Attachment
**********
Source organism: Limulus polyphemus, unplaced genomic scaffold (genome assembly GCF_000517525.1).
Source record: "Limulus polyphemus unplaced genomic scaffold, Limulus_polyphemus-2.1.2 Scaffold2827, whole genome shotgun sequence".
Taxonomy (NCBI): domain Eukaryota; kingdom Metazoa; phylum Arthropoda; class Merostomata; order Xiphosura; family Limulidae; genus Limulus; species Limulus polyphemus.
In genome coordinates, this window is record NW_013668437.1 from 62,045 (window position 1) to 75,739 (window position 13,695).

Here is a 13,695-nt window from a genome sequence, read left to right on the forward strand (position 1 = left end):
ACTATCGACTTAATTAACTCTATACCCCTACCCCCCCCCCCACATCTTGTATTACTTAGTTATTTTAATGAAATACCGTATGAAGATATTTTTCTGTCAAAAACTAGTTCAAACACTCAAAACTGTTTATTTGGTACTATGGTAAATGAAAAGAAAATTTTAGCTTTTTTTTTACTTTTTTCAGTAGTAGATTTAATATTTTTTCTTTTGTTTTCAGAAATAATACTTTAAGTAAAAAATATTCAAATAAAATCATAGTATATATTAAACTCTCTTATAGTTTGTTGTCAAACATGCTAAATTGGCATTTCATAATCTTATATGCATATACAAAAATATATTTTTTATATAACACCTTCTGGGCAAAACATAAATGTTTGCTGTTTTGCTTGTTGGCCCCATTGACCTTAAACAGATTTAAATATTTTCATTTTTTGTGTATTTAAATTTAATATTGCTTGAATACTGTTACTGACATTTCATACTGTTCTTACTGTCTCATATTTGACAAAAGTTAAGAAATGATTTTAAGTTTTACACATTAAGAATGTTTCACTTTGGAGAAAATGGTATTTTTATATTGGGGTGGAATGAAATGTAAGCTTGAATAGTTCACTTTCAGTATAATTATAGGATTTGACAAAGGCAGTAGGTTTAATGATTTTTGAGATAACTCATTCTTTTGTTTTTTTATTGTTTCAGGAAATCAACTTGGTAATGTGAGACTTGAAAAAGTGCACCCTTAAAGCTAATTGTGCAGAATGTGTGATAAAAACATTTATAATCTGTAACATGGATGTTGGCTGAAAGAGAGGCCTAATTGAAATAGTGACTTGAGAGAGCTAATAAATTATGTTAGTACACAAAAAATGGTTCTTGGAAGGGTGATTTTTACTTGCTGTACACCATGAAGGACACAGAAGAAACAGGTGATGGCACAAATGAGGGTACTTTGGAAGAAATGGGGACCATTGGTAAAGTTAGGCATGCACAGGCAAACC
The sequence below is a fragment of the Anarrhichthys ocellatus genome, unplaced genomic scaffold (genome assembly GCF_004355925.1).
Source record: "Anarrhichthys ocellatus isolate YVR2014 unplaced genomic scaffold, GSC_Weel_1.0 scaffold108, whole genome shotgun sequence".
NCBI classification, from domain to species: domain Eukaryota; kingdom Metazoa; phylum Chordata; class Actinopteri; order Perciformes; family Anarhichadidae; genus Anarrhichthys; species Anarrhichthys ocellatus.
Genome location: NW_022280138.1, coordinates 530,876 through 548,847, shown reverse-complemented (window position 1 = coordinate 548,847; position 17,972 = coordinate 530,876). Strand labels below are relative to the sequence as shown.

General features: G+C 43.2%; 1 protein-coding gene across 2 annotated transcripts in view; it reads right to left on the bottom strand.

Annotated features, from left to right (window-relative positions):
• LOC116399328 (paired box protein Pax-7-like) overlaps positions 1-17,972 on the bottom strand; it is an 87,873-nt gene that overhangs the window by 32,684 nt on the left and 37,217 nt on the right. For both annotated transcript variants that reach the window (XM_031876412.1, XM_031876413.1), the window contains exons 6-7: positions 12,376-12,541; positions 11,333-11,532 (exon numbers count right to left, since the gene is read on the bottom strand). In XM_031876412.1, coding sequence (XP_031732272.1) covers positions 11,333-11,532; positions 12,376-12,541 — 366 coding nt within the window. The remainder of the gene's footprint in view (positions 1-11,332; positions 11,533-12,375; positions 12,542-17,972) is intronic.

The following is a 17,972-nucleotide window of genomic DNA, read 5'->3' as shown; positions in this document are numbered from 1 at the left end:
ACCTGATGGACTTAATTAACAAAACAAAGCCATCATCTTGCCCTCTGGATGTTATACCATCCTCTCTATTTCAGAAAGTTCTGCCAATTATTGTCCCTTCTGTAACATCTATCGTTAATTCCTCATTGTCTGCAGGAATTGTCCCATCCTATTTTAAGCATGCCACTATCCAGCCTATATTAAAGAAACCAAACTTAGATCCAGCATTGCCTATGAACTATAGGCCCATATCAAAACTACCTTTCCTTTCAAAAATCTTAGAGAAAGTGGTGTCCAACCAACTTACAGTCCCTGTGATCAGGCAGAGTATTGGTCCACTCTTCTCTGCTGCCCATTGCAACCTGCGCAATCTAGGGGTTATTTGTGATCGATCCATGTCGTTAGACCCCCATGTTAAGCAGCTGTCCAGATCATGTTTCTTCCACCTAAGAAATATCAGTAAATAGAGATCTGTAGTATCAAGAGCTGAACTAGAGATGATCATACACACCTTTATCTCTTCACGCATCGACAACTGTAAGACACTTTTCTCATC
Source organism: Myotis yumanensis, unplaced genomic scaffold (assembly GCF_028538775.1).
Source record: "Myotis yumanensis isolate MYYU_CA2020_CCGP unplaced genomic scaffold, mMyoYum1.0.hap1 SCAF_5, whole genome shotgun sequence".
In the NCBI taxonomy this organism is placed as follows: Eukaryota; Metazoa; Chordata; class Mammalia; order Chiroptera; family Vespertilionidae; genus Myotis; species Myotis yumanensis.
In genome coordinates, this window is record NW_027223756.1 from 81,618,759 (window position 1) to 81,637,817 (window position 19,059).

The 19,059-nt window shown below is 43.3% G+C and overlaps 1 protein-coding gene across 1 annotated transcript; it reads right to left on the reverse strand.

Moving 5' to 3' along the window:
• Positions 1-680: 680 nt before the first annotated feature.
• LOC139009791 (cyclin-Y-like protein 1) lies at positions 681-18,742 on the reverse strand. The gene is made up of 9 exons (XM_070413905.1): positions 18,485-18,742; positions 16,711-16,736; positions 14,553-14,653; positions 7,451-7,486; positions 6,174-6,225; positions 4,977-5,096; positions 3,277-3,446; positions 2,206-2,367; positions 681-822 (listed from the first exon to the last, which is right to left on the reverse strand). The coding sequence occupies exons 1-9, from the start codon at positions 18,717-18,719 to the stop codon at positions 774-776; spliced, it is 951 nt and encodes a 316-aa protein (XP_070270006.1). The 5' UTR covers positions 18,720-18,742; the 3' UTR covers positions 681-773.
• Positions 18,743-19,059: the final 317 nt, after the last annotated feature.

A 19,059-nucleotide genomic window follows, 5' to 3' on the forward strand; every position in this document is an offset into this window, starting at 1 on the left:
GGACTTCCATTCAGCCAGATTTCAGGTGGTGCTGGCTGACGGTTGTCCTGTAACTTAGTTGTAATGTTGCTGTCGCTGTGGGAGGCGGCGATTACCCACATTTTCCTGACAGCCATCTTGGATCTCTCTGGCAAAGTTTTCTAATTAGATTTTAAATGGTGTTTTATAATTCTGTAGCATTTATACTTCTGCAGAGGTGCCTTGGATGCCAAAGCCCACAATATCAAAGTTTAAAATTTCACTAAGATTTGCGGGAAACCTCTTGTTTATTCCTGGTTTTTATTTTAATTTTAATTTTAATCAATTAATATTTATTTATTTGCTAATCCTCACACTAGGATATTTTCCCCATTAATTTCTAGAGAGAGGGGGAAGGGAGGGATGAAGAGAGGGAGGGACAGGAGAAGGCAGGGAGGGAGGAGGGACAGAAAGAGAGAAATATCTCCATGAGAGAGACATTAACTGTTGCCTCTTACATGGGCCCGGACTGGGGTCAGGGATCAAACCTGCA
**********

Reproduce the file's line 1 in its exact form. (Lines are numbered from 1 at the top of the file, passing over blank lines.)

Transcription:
Source organism: Limulus polyphemus, unplaced genomic scaffold (genome assembly GCF_000517525.1).